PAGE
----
2. The definition of ‘terrorist act’ in s 100.1 of the Criminal Code already covers actions that would not be considered ‘terrorism’ under the UN Security Council Resolution 1566 (2004), such as serious interference with electronic systems including information systems, telecommunication systems or a financial system.[95]

  3. Given the breadth of coverage, the Commission urges the Committee to recommend the removal of ‘threat of action’ from the definition of ‘terrorist act’.

Recommendation 30: Remove ‘threat of action’ from the definition of ‘terrorist act’ in s 100.1 of the Criminal Code.

(b) Offence of providing support to a terrorist organisation (102.7 of the Criminal Code)
  1. In the Commission’s view, the offence of providing ‘support’ to a terrorist organisation in s 102.7 of the Criminal Code is too broad and may capture indirect support, such as the publication of views favourable to the organisation. Section 102.7 provides:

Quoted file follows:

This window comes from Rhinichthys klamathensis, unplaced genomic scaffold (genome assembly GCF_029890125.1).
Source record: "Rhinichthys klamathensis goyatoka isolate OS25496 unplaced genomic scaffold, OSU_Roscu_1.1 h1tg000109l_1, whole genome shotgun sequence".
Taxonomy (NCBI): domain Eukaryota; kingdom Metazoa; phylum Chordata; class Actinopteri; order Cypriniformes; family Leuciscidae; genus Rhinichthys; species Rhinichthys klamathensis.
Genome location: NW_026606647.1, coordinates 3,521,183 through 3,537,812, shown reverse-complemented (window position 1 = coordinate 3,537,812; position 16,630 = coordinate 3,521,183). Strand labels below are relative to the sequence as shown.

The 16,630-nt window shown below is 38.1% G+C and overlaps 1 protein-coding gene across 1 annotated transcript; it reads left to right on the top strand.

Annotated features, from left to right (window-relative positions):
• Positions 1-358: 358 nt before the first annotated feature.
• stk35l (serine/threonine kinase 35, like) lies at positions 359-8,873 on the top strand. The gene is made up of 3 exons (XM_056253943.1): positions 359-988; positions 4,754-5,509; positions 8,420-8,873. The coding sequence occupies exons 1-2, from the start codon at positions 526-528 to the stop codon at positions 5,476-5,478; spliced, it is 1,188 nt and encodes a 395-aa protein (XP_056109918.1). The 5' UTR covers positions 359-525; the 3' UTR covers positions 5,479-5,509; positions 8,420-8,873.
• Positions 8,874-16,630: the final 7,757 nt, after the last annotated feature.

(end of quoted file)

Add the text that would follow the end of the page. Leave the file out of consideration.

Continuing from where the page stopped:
102.7  Providing support to a terrorist organisation

(1)  A person commits an offence if:

(a)  the person intentionally provides to an organisation support or resources that would help the organisation engage in an activity described in paragraph (a) of the definition of terrorist organisation in this Division; and

(b)  the organisation is a terrorist organisation; and

(c)  the person knows the organisation is a terrorist organisation.

Penalty:  Imprisonment for 25 years.

(2)  A person commits an offence if:

(a)  the person intentionally provides to an organisation support or resources that would help the organisation engage in an activity described in paragraph (a) of the definition of terrorist organisation in this Division; and

(b)  the organisation is a terrorist organisation; and

(c)  the person is reckless as to whether the organisation is a terrorist organisation.

Penalty:  Imprisonment for 15 years.